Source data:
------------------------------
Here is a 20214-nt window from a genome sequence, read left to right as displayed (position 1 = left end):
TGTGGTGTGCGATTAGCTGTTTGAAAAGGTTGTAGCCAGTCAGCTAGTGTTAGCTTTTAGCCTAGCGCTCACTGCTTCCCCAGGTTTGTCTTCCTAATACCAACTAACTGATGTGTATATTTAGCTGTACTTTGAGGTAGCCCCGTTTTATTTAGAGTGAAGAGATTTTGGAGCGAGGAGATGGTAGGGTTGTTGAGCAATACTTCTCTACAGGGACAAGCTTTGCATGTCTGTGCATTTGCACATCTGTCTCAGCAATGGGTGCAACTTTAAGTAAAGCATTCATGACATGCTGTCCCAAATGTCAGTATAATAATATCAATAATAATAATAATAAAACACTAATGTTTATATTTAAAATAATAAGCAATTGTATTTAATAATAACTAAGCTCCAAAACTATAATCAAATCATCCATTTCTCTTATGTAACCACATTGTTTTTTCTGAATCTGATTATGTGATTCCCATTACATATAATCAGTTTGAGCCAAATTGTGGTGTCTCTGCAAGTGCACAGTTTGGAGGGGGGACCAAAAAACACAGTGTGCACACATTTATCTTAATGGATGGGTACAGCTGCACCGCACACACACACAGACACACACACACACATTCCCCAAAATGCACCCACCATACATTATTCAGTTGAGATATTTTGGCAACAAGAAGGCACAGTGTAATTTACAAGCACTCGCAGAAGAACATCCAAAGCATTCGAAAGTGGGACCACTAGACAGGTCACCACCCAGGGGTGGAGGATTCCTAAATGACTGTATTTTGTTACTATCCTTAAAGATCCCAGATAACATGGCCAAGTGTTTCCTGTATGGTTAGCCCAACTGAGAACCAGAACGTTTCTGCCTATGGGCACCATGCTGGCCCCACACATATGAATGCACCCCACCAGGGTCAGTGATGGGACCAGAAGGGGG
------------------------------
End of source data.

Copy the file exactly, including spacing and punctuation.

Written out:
Here is a 20214-nt window from a genome sequence, read left to right as displayed (position 1 = left end):
TGTGGTGTGCGATTAGCTGTTTGAAAAGGTTGTAGCCAGTCAGCTAGTGTTAGCTTTTAGCCTAGCGCTCACTGCTTCCCCAGGTTTGTCTTCCTAATACCAACTAACTGATGTGTATATTTAGCTGTACTTTGAGGTAGCCCCGTTTTATTTAGAGTGAAGAGATTTTGGAGCGAGGAGATGGTAGGGTTGTTGAGCAATACTTCTCTACAGGGACAAGCTTTGCATGTCTGTGCATTTGCACATCTGTCTCAGCAATGGGTGCAACTTTAAGTAAAGCATTCATGACATGCTGTCCCAAATGTCAGTATAATAATATCAATAATAATAATAATAAAACACTAATGTTTATATTTAAAATAATAAGCAATTGTATTTAATAATAACTAAGCTCCAAAACTATAATCAAATCATCCATTTCTCTTATGTAACCACATTGTTTTTTCTGAATCTGATTATGTGATTCCCATTACATATAATCAGTTTGAGCCAAATTGTGGTGTCTCTGCAAGTGCACAGTTTGGAGGGGGGACCAAAAAACACAGTGTGCACACATTTATCTTAATGGATGGGTACAGCTGCACCGCACACACACACAGACACACACACACACATTCCCCAAAATGCACCCACCATACATTATTCAGTTGAGATATTTTGGCAACAAGAAGGCACAGTGTAATTTACAAGCACTCGCAGAAGAACATCCAAAGCATTCGAAAGTGGGACCACTAGACAGGTCACCACCCAGGGGTGGAGGATTCCTAAATGACTGTATTTTGTTACTATCCTTAAAGATCCCAGATAACATGGCCAAGTGTTTCCTGTATGGTTAGCCCAACTGAGAACCAGAACGTTTCTGCCTATGGGCACCATGCTGGCCCCACACATATGAATGCACCCCACCAGGGTCAGTGATGGGACCAGAAGGGGG